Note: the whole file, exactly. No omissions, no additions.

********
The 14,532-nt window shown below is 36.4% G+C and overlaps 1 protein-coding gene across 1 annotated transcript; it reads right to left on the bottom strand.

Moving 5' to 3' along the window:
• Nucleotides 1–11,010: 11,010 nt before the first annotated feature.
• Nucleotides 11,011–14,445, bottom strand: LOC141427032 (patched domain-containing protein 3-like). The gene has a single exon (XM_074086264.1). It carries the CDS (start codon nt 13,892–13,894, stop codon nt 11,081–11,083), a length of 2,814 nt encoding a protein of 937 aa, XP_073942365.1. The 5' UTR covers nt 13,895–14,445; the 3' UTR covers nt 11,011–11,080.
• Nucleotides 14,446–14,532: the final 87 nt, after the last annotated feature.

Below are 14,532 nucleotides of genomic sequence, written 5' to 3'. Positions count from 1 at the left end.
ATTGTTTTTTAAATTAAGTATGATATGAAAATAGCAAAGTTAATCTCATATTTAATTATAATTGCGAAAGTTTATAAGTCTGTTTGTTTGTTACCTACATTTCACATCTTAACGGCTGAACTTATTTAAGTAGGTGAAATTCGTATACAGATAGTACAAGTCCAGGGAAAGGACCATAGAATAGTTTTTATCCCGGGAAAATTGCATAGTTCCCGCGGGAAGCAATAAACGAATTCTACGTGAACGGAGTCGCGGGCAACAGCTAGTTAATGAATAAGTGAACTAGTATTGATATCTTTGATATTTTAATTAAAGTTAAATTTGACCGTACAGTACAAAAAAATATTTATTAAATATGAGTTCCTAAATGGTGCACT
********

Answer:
The 14,532-nt window shown below is 36.4% G+C and overlaps 1 protein-coding gene across 1 annotated transcript; it reads right to left on the bottom strand.

Moving 5' to 3' along the window:
• Nucleotides 1–11,010: 11,010 nt before the first annotated feature.
• Nucleotides 11,011–14,445, bottom strand: LOC141427032 (patched domain-containing protein 3-like). The gene has a single exon (XM_074086264.1). It carries the CDS (start codon nt 13,892–13,894, stop codon nt 11,081–11,083), a length of 2,814 nt encoding a protein of 937 aa, XP_073942365.1. The 5' UTR covers nt 13,895–14,445; the 3' UTR covers nt 11,011–11,080.
• Nucleotides 14,446–14,532: the final 87 nt, after the last annotated feature.

Below are 14,532 nucleotides of genomic sequence, written 5' to 3'. Positions count from 1 at the left end.
ATTGTTTTTTAAATTAAGTATGATATGAAAATAGCAAAGTTAATCTCATATTTAATTATAATTGCGAAAGTTTATAAGTCTGTTTGTTTGTTACCTACATTTCACATCTTAACGGCTGAACTTATTTAAGTAGGTGAAATTCGTATACAGATAGTACAAGTCCAGGGAAAGGACCATAGAATAGTTTTTATCCCGGGAAAATTGCATAGTTCCCGCGGGAAGCAATAAACGAATTCTACGTGAACGGAGTCGCGGGCAACAGCTAGTTAATGAATAAGTGAACTAGTATTGATATCTTTGATATTTTAATTAAAGTTAAATTTGACCGTACAGTACAAAAAAATATTTATTAAATATGAGTTCCTAAATGGTGCACT